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little eternities by Sharon Chmielarz

(Nodin Press)

We last met Sharon Chmielarz in The Widow's House, a theme-based collection built around an architecture of lament. Little eterni­ties, by contrast, takes to the open road. Poems come at us from all directions, in the form of sparrows and pumpkins and village baker­ies, from etymological explorations to a Russian tea set to a poem about the fattest man in the world. If there is a central compass point here that we can use to orient ourselves, it would be time—several pieces hop in and out of different eras, and the title poem describes an absence of time encountered in a field of peonies:


Thus around noon

for long moments we were all together.  


"Time Traveler" was a favorite of mine, which shouldn't be sur­prising, as I'm a time travel writer myself:


You are leaving

or arriving.

All the same

in deep time.

"Summer of 2013" also presents a traveler, who may or may not be moving back a century to 1913:


Now the young woman's slipping

on her good brown pumps.

Now she's sliding across the worn

plush bench and stands

in the train car's door.


From a notch of time

she surveys the platform's

crowd and then, nudged

by the minute and a passenger

behind her, she steps down.


The sheer sounds of the piece, alternating from the whispering ess of "woman's slipping" and "she's sliding across" to the delicious lip-smacking of "good brown pumps", "plush bench" and "platform," make you almost want to eat the poem. All this leads to the haunting image of the unwilling traveler about to dive  back into the stream of time, "nudged by the minute."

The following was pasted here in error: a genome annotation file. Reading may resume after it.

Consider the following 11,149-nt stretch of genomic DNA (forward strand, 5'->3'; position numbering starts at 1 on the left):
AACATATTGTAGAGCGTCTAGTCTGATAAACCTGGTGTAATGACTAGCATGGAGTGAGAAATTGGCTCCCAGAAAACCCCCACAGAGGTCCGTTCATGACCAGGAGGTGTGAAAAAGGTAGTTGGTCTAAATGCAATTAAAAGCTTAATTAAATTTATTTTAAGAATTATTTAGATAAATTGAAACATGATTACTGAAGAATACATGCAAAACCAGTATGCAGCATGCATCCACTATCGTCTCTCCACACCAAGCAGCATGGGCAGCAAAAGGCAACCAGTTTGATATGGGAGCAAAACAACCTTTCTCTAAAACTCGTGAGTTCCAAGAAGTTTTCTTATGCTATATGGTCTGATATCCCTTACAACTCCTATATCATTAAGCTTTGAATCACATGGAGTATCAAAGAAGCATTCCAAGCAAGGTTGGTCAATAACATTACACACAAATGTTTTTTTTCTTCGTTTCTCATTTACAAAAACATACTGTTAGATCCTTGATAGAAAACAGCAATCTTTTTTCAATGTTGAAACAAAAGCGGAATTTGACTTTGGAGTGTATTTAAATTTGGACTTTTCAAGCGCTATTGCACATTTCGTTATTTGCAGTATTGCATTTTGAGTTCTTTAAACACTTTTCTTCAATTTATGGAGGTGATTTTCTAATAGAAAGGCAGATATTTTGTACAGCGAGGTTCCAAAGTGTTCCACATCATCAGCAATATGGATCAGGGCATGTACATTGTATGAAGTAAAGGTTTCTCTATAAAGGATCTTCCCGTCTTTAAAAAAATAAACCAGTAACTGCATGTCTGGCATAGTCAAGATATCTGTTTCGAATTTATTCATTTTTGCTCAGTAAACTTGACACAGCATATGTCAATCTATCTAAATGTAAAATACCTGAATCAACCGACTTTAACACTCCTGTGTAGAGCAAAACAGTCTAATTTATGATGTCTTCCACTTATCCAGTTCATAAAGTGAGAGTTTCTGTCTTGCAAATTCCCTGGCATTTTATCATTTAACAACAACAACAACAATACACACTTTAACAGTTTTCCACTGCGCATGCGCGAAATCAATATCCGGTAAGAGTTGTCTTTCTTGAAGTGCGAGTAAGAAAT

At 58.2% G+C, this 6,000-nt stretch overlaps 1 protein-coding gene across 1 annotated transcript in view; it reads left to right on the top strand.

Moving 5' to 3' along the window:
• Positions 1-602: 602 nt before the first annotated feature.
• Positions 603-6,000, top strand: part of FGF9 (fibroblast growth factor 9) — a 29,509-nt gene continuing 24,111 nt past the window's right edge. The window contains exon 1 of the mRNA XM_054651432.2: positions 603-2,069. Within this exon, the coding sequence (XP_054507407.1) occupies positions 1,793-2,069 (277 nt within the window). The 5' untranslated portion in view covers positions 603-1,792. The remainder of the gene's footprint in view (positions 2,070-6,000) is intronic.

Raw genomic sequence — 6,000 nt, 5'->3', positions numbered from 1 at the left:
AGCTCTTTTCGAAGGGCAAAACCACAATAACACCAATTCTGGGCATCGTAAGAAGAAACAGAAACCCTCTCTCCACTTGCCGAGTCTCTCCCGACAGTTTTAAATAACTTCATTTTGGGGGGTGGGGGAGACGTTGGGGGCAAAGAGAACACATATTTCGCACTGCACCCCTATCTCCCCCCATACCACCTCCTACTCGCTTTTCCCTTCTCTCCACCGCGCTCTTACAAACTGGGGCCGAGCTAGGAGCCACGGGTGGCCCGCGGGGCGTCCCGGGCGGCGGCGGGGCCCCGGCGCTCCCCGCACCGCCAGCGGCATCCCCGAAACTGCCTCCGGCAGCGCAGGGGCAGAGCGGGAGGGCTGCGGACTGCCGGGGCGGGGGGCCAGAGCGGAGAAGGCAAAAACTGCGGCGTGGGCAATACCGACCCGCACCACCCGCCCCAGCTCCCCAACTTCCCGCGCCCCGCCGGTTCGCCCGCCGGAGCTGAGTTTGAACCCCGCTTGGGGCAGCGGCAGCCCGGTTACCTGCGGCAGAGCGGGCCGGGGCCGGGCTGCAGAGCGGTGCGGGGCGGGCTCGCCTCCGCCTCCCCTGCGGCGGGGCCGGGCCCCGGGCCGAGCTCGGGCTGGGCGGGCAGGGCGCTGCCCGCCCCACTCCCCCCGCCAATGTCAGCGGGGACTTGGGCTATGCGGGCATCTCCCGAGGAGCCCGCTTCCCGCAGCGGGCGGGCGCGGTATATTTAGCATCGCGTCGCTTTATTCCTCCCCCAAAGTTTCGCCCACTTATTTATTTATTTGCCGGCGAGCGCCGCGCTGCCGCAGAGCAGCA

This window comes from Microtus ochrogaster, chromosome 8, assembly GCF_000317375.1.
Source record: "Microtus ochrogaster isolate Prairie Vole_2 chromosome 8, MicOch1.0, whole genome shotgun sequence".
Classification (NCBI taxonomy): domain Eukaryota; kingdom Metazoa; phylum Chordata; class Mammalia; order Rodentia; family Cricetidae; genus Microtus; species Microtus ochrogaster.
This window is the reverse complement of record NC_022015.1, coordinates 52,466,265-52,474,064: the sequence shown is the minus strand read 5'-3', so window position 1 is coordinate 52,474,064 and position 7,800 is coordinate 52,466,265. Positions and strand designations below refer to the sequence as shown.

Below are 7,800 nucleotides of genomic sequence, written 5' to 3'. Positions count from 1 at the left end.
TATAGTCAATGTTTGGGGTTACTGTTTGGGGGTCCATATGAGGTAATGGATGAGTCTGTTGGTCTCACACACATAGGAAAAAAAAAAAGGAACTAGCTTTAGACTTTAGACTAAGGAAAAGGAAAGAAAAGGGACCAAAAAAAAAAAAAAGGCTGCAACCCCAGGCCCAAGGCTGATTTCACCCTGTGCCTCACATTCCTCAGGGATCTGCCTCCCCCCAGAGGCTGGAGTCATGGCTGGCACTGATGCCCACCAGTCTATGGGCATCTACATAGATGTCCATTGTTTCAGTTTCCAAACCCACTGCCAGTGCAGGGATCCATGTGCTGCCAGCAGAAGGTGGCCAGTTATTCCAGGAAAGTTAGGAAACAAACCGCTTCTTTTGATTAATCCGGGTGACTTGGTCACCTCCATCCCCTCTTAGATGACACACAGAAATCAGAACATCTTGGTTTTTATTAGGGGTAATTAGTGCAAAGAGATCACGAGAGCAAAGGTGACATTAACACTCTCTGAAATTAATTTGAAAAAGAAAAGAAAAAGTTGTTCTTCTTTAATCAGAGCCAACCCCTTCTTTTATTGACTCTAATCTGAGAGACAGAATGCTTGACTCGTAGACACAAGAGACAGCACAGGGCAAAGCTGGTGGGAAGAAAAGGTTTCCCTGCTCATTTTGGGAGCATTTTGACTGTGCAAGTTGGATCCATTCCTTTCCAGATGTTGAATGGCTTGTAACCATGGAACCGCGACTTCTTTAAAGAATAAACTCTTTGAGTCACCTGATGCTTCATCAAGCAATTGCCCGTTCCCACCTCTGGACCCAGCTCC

Speaking of imagery from the past—we also have a couple of encounters with van Gogh. The first is at his house in "A White Rose Would Do for All My Troubles", which opens with the beautifully  musical:


A trip to your dock, van Gogh, would do

or a stroll into your sky.


But two lines down, if feels as though we're talking to a skate­boarder:


   Don't be home because, dude,

the truth is you sort of scare me.


There's also room for a little music, courtesy of Baroque com­poser Dieterich Buxtehude, a apropos of which Chmielarz observes:


Humans are, in the end, strange animals

snuffling over bones we can't live without.


The open road also lends itself to nature, in scenes like "End of Winter":


Suddenly magic in the crab apple tree's blueprint of sticks—

twenty-one robins, five waxwings and a pine finch


helicopter in, marauders in a rite of late

winter siege, a feasting called staying alive.


These lyrical flights are offset by a dry thicket of the prose poems, many of them curious riffs on a single word ("Fyrd", "Thyme", "Bumble"). Off in the distance we catch the glimpse of "Chapel of the Mountain", told in the voice of the church itself:


I tell you my shoulders

thrill to the wash of currents

from church bells and wind.

Look. A man in black, in silhouette,

hurries toward me, his shirt tails flying.


Eventually we take a ferry ("Crossing the River", first published in Whistling Shade) piloted by another mysterious character:


The ferryman's an old timer,

a stout heart who delivers


his passengers to the shore

on the other side.


Leaving and arriving. And at journey's end, the little pieces of little eternities somehow fashion themselves into a cohesive whole—a winding, heterogeneous collection wandering across a landscape that is at the same time familiar and surreal, beautiful and disheveled, grand and intricate, and above all original. Which brings me back to "Time Traveler":


no one's seen it

like you've seen it.


- Joel Van Valin